“After great success with its English-language presentations, Our Courts has embarked on a major effort to reach Spanish-speaking audiences,” said Our Courts executive committee chair and U.S. District Judge Marcia Krieger. “Our initial Spanish-language presentations have been very well received, and we are grateful to Centro San Juan Diego for providing this opportunity to reach leaders of numerous Hispanic organizations.”

The Colorado Judicial Institute is a Justice at Stake partner.

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No Repeat for Colorado Term Limits

We have good news from Colorado on the term limits front. John Andrews- the architect of the term limits initiative that was defeated by a margin of 57% to 43% in 2006- announced on Friday that he will not proceed with plans to reconstitute the proposal in 2008. According to the Associated Press, the former state Senate President cited “a lack of political energy behind the issue.” Links to news coverage follow:’srNewsTitleLink’%20href=’http:/ and also

Andrews’ lack of success in obtaining sufficient signatures to mount another campaign on this issue is clear evidence to the Institute for the Advancement of the American Legal System (IAALS) that voters believe that our judicial system is fundamentally sound. Our thanks go out to the greater coalition of organizations and individuals who helped to make this victory possible through their media and public education efforts.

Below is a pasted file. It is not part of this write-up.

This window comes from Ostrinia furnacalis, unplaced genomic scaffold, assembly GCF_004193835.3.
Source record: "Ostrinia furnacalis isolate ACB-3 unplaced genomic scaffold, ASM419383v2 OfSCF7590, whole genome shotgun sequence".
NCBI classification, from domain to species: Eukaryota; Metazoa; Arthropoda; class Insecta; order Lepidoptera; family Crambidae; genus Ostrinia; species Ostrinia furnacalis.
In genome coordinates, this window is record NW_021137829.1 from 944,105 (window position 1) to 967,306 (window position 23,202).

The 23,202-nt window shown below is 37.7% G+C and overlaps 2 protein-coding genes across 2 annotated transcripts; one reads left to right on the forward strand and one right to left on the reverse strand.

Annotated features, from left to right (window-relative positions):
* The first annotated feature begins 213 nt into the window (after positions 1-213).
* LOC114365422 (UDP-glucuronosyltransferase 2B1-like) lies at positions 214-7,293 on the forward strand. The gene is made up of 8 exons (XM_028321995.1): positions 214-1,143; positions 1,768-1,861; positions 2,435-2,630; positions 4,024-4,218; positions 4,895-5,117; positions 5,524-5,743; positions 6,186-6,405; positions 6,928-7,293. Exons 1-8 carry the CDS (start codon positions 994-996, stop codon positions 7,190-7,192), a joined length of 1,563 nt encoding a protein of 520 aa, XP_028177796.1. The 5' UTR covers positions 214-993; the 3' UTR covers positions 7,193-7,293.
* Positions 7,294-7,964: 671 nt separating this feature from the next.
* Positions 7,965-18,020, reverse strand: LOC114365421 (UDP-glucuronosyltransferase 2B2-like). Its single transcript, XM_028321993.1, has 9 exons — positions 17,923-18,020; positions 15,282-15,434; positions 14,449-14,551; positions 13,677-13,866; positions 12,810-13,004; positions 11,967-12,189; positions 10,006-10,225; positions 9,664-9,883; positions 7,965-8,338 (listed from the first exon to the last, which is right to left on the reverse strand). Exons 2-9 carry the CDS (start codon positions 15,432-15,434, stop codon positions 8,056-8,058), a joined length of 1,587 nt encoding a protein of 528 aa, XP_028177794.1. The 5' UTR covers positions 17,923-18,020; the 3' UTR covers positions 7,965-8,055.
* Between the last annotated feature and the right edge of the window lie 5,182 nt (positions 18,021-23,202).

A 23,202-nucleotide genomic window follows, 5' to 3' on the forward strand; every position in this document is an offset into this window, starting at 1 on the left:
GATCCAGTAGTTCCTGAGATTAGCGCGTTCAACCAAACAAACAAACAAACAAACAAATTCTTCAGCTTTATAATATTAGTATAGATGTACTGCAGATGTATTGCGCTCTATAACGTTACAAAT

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3/10/08: The Welcome Back News Monitoring Edition

Justices decry outside campaign ads– Milwaukee Journal Sentinel
Campaign ads are causing a furor in the Wisconsin Supreme Court race.

Minnesotans should elect judges, county GOP says– Bemidji Pioneer
A Minnesota GOP official would like to see judicial elections and that their must be a change in the laws

Chief federal judge investigated for alleged involvement with prostitutes– Channel 9 News – Colorado
A Colorado Federal Judge and NY Governor Elliot Spitzer may have the same problems today.

Judgment: Not fair– The News & Observer
Editorial on discussing the ruling in North Carolina.

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While every state judicial system has rules and canons with respect to judicial recusal, legislatures in the last several sessions also examined whether to impose by statute recusal requirements. In this legislative session:Colorado’s SB 1193 would prohibit District and County Court judges from presiding over a case in which a judge or former judge of the same court is a party.Massachusetts’ SB 870 and the almost identical SB 871 would require a judge to “evaluate his own conscience as to his impartiality” upon written motion for recusal. A judge denying the motion would be required to sign the motion and forward a copy to the court’s Chief Justice and all parties.West Virginia’s HJR 104 would create a Judicial Recusal Commission to rule on judicial recusal matters. The Commission, on application by a party in a case, would be required to issue a binding decision on whether a judge should be recused.Wisconsin’s SB 170 would require every party in a civil suit to receive a summary of the Supreme Court rules regarding recusal and impartiality and detailing the procedure to follow to review and copy a statement of the judge’s economic interests. The Director of State Courts would be required to prepare the summary and procedure and provide the copies without cost.From the 2-8-08 issue of Gavel to Gavel, a review of state legislation affecting the courts. Read the entire issue and subscribe here.

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2/12/08 – Louisiana SC Wants to Self-Govern, Griffen's Case May Finally Be at an End, CO Couple Wants Marriage Rights, First 9/11 Charges Made, WV Candidates Debate

Supreme Court: ‘Let us govern ourselves’ – The Times-Picayune
Louisiana Supreme Court Associate Justice Kitty Kimball speaks out about Gov. Bobby Jindal’s ethics proposal and requests that the courts be given a chance to govern themselves.